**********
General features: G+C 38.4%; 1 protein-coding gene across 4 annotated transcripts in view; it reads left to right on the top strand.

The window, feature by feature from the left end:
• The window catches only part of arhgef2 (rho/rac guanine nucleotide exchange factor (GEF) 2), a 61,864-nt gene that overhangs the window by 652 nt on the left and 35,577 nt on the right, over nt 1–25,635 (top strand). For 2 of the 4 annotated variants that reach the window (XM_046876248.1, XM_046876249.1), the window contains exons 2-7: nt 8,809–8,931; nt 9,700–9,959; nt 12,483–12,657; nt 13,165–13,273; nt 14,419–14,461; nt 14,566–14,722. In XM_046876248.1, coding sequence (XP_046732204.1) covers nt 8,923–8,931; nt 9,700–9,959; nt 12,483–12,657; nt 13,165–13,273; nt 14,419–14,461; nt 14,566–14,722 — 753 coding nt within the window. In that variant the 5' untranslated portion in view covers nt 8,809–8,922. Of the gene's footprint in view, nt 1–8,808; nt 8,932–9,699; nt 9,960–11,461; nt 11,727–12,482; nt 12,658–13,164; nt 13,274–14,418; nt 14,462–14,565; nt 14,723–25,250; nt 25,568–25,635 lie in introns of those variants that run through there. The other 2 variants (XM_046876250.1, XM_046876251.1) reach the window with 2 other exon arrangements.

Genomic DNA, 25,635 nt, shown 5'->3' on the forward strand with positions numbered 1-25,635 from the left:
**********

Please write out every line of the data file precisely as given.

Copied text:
General features: G+C 38.4%; 1 protein-coding gene across 4 annotated transcripts in view; it reads left to right on the top strand.

The window, feature by feature from the left end:
• The window catches only part of arhgef2 (rho/rac guanine nucleotide exchange factor (GEF) 2), a 61,864-nt gene that overhangs the window by 652 nt on the left and 35,577 nt on the right, over nt 1–25,635 (top strand). For 2 of the 4 annotated variants that reach the window (XM_046876248.1, XM_046876249.1), the window contains exons 2-7: nt 8,809–8,931; nt 9,700–9,959; nt 12,483–12,657; nt 13,165–13,273; nt 14,419–14,461; nt 14,566–14,722. In XM_046876248.1, coding sequence (XP_046732204.1) covers nt 8,923–8,931; nt 9,700–9,959; nt 12,483–12,657; nt 13,165–13,273; nt 14,419–14,461; nt 14,566–14,722 — 753 coding nt within the window. In that variant the 5' untranslated portion in view covers nt 8,809–8,922. Of the gene's footprint in view, nt 1–8,808; nt 8,932–9,699; nt 9,960–11,461; nt 11,727–12,482; nt 12,658–13,164; nt 13,274–14,418; nt 14,462–14,565; nt 14,723–25,250; nt 25,568–25,635 lie in introns of those variants that run through there. The other 2 variants (XM_046876250.1, XM_046876251.1) reach the window with 2 other exon arrangements.

Genomic DNA, 25,635 nt, shown 5'->3' on the forward strand with positions numbered 1-25,635 from the left: